As many families were deciding how to best support their children this school year, it was clear that in many communities across the country, including the Hudson Valley, a greater number of participants were interested in deeper engagement in wilderness education and exploration. We were thrilled to be included in this story by Ben James for NPR’s All Things Considered, sharing about how we prioritize making our programs accessible to as many children as possible, especially at this time.
Please listen to the story above and check out the transcript below, featuring a photo of Wild Earth leaders – Jessie Lotrecchiano, Zach Jones, and David Brownstein.NPR-All-things-considered-story-Sep-2020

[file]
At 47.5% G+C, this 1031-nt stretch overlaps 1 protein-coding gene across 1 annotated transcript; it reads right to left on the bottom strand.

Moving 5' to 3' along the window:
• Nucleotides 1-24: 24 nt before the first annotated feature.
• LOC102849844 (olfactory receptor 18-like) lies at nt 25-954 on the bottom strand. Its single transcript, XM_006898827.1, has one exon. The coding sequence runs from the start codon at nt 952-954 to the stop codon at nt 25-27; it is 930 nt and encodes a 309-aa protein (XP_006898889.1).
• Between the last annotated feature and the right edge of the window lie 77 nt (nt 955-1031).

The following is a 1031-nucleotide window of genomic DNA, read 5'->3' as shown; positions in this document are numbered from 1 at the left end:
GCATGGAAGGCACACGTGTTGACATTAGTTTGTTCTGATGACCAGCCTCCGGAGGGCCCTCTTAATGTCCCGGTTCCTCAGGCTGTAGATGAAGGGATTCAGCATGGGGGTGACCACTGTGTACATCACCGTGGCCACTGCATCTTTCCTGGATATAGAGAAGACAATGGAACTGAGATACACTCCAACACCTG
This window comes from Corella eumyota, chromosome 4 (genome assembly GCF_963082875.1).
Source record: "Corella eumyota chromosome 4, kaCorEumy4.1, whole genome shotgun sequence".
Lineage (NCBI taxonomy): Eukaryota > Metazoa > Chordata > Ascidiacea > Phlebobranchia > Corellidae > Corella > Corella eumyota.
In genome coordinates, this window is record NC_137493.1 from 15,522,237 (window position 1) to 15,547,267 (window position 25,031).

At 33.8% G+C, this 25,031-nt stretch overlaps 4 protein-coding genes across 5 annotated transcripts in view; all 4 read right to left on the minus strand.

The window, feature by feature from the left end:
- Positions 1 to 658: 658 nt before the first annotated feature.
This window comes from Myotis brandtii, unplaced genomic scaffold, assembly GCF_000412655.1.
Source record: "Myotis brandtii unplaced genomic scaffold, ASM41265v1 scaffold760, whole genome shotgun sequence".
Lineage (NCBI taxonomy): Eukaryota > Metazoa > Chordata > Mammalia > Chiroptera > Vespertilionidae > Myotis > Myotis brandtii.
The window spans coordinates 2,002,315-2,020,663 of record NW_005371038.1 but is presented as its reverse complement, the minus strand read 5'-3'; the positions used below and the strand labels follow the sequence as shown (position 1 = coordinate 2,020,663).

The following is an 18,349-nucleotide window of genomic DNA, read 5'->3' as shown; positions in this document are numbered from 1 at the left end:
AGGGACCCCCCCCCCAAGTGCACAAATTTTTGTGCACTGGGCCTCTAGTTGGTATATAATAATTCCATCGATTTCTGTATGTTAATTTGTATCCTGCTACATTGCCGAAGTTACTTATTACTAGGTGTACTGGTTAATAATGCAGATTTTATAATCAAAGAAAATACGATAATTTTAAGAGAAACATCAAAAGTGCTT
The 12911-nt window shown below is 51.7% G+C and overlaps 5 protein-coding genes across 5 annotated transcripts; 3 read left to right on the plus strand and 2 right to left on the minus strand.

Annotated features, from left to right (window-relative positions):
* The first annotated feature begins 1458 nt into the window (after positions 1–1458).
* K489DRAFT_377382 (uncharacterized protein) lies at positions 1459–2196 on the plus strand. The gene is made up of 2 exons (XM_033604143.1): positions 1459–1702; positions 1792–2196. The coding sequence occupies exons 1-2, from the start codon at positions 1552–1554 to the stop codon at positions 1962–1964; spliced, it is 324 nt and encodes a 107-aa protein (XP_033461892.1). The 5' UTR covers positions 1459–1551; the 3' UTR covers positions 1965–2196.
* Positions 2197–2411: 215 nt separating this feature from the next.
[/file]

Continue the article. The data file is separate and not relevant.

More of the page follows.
Omari Washington identified his purpose in 2004, during a backpacking & paddling trip above the Arctic Circle in Alaska. Despite emerging evidence, at that time few people were willing to believe climatologists’ warnings that humans were negatively impacting our planet. Hiking across the melting permafrost, Omari witnessed the significant changes already taking place. Moreover, he knew that many marginalized communities would be disproportionately affected by our inaction. After returning from that trip, Omari attended Green Mountain College in Vermont and received a B.A. in Environmental Studies. Since then, he has led hikes in urban parks, managed diverse teams of environmental educators, built school gardens, developed curricula, and helped plant 1,000,000 trees in New York City. The focus of all of this work has been to engage and empower youth in developing deep connections to nature, centered around their own unique experiences. Omari is grateful to be welcomed into the Wild Earth community, where young leaders are growing wild! More about Omari's work.